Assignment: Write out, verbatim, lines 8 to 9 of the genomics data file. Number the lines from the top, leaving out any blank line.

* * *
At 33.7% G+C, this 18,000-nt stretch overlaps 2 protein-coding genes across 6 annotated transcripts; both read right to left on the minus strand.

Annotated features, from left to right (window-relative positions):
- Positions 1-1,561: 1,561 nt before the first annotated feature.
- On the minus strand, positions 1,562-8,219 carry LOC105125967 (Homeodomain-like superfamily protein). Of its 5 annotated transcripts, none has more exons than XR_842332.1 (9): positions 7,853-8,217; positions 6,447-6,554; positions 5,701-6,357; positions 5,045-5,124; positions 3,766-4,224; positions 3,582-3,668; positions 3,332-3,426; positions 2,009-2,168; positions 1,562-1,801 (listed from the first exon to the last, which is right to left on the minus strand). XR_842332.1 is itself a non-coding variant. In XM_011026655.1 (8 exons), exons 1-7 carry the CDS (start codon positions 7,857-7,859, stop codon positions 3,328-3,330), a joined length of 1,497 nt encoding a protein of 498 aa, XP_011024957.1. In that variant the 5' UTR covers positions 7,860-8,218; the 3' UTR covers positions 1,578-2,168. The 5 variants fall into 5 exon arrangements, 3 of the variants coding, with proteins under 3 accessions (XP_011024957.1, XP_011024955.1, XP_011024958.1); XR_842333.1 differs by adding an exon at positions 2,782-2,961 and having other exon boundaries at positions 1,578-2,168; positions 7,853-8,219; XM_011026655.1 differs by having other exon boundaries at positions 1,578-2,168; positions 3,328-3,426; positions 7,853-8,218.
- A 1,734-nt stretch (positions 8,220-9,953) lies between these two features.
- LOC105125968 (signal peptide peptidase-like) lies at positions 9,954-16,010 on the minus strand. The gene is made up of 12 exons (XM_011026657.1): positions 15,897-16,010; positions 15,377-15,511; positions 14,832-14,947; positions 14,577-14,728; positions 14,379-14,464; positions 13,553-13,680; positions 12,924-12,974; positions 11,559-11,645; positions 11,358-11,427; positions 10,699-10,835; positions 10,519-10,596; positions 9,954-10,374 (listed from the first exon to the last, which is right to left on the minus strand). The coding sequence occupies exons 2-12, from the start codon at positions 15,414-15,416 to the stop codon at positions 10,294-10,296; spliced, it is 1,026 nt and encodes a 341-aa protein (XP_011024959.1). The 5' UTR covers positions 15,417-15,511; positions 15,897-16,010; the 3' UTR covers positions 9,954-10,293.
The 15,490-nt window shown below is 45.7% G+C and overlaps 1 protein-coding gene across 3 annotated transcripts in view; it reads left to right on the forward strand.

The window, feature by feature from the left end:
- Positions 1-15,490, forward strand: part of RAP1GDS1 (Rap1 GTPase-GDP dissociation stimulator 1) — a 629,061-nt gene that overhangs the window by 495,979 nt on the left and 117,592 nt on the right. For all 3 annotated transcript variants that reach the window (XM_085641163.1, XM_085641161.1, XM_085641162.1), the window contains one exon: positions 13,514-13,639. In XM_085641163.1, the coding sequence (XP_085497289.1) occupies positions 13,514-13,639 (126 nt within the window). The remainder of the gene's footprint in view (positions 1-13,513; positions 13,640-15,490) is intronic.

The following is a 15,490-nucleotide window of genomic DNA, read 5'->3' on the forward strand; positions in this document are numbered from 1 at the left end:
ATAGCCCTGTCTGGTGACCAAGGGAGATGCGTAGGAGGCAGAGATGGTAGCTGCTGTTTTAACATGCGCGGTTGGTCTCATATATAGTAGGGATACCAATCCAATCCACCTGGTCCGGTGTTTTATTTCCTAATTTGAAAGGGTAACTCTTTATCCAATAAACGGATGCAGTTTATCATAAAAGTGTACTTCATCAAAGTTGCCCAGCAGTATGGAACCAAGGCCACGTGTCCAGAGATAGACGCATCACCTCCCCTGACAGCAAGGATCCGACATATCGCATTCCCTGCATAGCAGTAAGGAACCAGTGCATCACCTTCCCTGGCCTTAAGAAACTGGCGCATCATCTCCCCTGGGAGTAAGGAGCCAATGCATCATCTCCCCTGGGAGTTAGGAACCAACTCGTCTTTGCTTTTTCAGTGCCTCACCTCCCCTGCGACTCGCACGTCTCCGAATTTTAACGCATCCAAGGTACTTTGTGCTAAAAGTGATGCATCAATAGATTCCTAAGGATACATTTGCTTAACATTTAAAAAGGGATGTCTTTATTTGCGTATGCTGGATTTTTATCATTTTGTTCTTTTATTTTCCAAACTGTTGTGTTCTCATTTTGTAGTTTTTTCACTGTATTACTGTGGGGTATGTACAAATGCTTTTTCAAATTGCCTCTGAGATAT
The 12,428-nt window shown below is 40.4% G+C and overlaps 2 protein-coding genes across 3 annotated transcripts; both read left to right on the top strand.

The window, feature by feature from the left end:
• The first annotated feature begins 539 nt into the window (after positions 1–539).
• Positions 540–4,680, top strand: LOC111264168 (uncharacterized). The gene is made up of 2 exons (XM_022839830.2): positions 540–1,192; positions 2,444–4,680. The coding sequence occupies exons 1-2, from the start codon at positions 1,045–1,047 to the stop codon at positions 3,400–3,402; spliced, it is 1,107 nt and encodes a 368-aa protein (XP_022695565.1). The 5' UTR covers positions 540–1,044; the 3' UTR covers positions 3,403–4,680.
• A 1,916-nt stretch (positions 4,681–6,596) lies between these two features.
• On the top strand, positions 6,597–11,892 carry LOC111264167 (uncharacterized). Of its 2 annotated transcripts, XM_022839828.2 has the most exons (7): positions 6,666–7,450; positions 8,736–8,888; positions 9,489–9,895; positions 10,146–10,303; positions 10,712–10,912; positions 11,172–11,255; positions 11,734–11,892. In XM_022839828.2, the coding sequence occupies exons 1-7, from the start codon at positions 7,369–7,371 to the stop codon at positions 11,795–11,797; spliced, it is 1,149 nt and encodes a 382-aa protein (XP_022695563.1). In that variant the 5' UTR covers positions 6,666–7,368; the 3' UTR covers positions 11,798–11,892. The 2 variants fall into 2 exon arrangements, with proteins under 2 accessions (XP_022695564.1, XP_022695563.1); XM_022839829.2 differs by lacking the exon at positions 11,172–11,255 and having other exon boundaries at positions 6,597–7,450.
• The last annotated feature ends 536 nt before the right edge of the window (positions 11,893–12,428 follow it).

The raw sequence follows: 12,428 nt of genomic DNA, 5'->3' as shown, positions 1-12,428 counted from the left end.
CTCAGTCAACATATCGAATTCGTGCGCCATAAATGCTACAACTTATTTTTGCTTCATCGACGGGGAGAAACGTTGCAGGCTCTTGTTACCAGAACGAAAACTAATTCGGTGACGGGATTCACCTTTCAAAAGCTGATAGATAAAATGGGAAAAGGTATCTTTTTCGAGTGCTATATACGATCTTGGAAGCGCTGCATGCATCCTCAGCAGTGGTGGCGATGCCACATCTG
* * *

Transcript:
The window, feature by feature from the left end:
- Positions 1-15,490, forward strand: part of RAP1GDS1 (Rap1 GTPase-GDP dissociation stimulator 1) — a 629,061-nt gene that overhangs the window by 495,979 nt on the left and 117,592 nt on the right. For all 3 annotated transcript variants that reach the window (XM_085641163.1, XM_085641161.1, XM_085641162.1), the window contains one exon: positions 13,514-13,639. In XM_085641163.1, the coding sequence (XP_085497289.1) occupies positions 13,514-13,639 (126 nt within the window). The remainder of the gene's footprint in view (positions 1-13,513; positions 13,640-15,490) is intronic.